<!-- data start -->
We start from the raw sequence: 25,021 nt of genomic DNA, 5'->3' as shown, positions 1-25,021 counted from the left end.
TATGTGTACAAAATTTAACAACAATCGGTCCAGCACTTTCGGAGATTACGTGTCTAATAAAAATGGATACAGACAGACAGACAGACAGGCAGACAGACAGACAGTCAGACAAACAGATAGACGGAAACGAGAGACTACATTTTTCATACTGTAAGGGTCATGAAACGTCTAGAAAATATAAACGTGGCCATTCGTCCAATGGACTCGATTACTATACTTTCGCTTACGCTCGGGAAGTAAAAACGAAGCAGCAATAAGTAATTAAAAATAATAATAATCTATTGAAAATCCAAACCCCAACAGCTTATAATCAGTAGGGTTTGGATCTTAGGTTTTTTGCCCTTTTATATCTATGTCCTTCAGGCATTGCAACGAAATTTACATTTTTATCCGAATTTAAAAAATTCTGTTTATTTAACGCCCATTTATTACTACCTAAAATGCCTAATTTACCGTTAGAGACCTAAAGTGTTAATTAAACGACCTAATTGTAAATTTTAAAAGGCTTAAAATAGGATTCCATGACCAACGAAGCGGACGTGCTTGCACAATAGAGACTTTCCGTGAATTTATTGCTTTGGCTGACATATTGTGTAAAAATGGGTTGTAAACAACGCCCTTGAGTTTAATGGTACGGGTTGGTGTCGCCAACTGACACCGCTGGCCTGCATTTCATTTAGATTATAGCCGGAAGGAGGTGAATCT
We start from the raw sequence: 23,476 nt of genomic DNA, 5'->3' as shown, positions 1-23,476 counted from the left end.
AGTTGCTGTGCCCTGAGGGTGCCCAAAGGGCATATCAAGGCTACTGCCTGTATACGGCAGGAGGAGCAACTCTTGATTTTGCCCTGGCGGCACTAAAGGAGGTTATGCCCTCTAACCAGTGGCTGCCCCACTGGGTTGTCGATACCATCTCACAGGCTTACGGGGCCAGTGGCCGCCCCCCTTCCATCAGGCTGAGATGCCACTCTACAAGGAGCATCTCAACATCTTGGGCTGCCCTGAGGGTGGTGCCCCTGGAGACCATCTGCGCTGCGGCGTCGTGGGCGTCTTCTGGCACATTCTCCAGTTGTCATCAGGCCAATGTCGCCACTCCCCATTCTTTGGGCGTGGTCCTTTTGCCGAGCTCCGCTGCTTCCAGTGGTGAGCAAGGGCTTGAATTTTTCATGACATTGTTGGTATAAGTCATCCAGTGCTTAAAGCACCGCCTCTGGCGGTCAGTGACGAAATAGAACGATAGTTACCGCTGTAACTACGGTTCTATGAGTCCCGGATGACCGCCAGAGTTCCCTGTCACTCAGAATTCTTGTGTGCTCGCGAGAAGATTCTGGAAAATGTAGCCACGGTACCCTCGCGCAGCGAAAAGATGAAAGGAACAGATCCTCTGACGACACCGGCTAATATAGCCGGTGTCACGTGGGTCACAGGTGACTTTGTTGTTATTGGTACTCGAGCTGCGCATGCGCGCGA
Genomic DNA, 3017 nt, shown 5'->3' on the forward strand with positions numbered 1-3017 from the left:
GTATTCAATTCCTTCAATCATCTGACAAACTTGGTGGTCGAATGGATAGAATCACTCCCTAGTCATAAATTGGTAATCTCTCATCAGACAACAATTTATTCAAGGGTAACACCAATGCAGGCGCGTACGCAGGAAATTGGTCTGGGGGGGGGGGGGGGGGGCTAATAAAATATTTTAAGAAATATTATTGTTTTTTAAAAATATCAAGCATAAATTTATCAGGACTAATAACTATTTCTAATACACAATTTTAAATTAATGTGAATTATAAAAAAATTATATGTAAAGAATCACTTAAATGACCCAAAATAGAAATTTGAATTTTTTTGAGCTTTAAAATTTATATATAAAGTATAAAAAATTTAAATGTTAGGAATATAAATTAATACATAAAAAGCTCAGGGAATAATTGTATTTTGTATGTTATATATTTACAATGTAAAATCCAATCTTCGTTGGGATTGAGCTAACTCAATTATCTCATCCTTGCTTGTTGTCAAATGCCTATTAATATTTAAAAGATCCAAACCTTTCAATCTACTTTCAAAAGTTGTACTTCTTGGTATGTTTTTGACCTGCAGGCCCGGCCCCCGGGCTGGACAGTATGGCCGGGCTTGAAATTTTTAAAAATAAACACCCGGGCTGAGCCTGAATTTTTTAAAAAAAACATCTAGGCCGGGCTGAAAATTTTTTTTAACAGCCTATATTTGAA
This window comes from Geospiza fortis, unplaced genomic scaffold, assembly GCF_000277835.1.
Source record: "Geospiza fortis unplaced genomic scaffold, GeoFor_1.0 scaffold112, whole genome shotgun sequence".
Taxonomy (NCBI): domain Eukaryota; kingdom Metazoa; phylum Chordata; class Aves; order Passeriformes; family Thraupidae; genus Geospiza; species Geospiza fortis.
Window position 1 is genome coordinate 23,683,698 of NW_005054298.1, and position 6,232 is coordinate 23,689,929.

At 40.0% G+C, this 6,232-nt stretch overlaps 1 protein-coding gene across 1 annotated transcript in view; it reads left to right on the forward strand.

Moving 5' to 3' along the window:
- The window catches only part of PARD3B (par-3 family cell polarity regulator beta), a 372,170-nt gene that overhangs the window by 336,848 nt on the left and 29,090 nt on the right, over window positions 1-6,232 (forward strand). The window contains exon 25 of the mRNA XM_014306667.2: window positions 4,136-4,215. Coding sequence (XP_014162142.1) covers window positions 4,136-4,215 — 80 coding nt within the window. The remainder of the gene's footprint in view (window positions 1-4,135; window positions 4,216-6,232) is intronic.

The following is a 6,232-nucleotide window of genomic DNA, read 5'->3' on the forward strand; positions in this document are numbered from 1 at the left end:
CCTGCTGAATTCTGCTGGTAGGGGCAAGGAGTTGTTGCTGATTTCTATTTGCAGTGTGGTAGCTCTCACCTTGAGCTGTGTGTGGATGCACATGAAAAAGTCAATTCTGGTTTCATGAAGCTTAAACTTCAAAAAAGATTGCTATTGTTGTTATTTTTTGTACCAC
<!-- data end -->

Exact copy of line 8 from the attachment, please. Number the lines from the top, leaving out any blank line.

Source record: "Geospiza fortis unplaced genomic scaffold, GeoFor_1.0 scaffold112, whole genome shotgun sequence".